This Local Ceramics Artist Brings Form and Function to Her New Bay View Studio

Lalese Stamps’ striking and functional ceramic mugs have earned her business, Lolly Lolly Ceramics, a national spotlight.

Lalese Stamps buzzes around her 2,450-square-foot studio in Bay View’s Lincoln Warehouse, a space six times the size of the one she vacated in Columbus, Ohio, last July. Sunlight pours through wall-length, multi-pane windows, and fresh coats of white paint cover exposed-brick walls. Plants, like monstera, are everywhere. By one wall, a pottery wheel rests on the ground, stained brown from many hours of use. It’s, in essence, the perfect headquarters for her business, Lolly Lolly Ceramics.

Wearing a New York Yankees cap and Birkenstock sandals, sipping coffee in a MKE-made Covet & Ginger mug, Stamps – whose nickname is “Lolly” – chats about her vision for this raw space. After 10 years in Columbus, witnessing many of her friends leave for other cities, she’s circled back to her roots. Stamps grew up on Milwaukee’s North Side and is a 2008 Rufus King International High School grad. Shortly after moving into her new studio, some of her former classmates – who had no art experience – teamed up to paint a colorful mural in the space, guided by Stamps’ “paint-by-numbers approach,” she says.

“It is terrifying, but more exciting than anything,” says Stamps about a pottery hobby that spiked into a business crafting artful stoneware mugs.

In 2017, seeking relief from screen time as a graphic designer, she began throwing clay in her Columbus basement. Her 2019 “100 Day Project,” when she made 100 mugs with 100 different handles over 100 days, thrust her into the spotlight, earning her New York Times coverage this past May.




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Lalese Stamps; Photo by Aliza Baran

“This business is no longer [just] about me,” says Stamps, who convinced studio manager Reva Kashikar to relocate with her from Columbus to help handle administrative work. “It started with me in my basement having fun. Clay was my fun side project to keep my hands busy and not always on the computer.”

Stamps resists calling herself an “entrepreneur” because she lacks formal business training, but her Instagram profile has proven to be both a marketing machine and focus group. Five years ago, she debuted her first design to 2,000 Instagram followers (that number has since grown to 108,000) and at Columbus flea markets. Now she pursues partnerships with brands like Reebok (wearing athletic shoes while working on her pottery wheel) and fulfills wholesale orders for Madewell and West Elm. “A lot of it is word-of-mouth,” says Stamps, who only sells through her website. Eventually she’d like to host a pop-up shop at the studio followed by a storefront. “So far, we’ve really been bootstrapping,” she says, “[but] Wisconsin has so much awesome funding to get businesses into storefronts.”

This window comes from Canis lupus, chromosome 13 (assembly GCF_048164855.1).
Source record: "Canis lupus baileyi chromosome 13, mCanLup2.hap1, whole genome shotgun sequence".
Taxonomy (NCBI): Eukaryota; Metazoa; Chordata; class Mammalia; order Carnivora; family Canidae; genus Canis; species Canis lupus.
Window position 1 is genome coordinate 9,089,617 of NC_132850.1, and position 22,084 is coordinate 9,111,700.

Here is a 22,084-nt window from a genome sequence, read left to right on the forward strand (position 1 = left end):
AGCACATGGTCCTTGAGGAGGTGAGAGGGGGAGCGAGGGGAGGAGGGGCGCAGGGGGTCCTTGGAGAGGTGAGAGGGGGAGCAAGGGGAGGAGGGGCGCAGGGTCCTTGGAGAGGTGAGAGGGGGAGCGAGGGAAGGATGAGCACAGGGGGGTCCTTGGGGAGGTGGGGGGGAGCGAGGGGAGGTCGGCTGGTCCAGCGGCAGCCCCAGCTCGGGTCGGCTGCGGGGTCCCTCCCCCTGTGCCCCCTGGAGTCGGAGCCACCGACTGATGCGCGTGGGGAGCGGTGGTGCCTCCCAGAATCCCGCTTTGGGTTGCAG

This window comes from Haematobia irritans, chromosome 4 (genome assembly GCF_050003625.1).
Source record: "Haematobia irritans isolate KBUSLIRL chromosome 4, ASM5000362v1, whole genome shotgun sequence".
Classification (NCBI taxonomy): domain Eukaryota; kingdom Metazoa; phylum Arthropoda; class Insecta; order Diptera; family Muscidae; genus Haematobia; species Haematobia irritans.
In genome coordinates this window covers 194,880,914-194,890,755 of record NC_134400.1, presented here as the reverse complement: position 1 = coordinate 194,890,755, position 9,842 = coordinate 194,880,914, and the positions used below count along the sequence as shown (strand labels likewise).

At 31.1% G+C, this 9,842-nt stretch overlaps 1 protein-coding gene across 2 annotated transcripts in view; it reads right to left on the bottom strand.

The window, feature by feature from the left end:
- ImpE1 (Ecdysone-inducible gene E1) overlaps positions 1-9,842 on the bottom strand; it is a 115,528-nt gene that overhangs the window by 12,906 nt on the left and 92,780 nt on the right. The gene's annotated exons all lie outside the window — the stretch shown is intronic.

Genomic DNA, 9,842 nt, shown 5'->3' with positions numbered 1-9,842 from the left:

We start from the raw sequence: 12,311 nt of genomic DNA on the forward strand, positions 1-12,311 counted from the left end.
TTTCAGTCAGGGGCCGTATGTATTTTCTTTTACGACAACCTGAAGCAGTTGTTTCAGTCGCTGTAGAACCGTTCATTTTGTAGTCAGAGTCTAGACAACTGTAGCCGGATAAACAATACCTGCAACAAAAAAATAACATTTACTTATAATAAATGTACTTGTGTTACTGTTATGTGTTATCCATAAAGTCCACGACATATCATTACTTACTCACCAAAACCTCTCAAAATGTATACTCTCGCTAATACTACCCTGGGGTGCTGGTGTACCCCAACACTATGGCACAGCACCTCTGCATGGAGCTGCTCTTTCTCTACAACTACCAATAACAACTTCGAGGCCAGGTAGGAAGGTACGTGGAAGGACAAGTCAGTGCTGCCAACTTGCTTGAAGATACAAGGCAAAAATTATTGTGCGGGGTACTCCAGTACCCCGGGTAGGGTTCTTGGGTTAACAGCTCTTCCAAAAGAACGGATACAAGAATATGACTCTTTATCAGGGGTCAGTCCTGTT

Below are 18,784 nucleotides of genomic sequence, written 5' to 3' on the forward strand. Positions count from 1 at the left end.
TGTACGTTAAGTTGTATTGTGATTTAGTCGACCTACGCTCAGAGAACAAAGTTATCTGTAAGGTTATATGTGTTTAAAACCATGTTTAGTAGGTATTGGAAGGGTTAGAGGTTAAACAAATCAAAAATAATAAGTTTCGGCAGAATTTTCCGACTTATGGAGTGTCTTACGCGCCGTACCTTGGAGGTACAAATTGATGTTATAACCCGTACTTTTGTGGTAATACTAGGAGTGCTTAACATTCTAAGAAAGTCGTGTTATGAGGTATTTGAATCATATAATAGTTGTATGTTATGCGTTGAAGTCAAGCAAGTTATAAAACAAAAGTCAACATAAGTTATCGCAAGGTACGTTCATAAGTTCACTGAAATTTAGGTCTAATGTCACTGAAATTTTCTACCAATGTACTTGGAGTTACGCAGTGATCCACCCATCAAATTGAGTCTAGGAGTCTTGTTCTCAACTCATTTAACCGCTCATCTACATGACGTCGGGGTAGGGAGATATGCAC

Inspiration for future designs, she says, will be found in the many bicycle rides she takes along Lake Michigan, and born out of a desire to build a sustainable-minded brand. She’d also like to host workshops teaching others – especially young people – how to mold clay into decorative art or functional pieces. “Education is really important to me,” says Stamps. “I know how underfunded the arts can be.”

But for now, she stands in the middle of this sun-soaked space and marvels at all the possibilities, including a plaster room outfitted with 3D-printing technology, revealing new color options for her mugs. “I’m excited about this new process that will allow us to grow,” she says. “The way we’re set up, we can only go upward.”

Fusing modern and industrial, Lincoln Warehouse (2018 S. First St.) features artisan-minded tenants including:

Allies & Co.: A video production agency with clients that include Johnsonville Brats and Toyota

MKE Studio: Share Offers photography workshops and daily studio rentals for photographers and art directors

The Space MKE: A creative-studio collective owned by a fashion designer and photographer, also hosting pop-up jewelry and art sales

Wander & Co.: Produces clothing, jewelry and stickers to benefit social causes

New Barons Brewing Cooperative: Wisconsin’s first member-owned brewery’s taproom (bonus: it’s family- and dog-friendly)

Component Brewing Co.: A 3-year-old brewery owned by three cousins who are passionate about beer and family

Twisted Path Distillery: Specializes in certified-organic, gluten-free spirits, including chai-infused vodka


This story is part of Milwaukee Magazine‘s November issue.

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A seasoned writer, and a former editor at Milwaukee Home & Fine Living, Kristine Hansen launched her wine-writing career in 2003, covering wine tourism, wine and food pairings, wine trends and quirky winemakers. Her wine-related articles have published in Wine Enthusiast, Sommelier Journal, Uncorked (an iPad-only magazine),, and Whole Living (a Martha Stewart publication). She's trekked through vineyards and chatted up winemakers in many regions, including Chile, Portugal, California (Napa, Sonoma and Central Coast), Canada, Oregon and France (Bordeaux and Burgundy). While picking out her favorite wine is kind of like asking which child you like best, she will admit to being a fan of Oregon Pinot Noir and even on a sub-zero winter day won't turn down a glass of zippy Marlborough Sauvignon Blanc.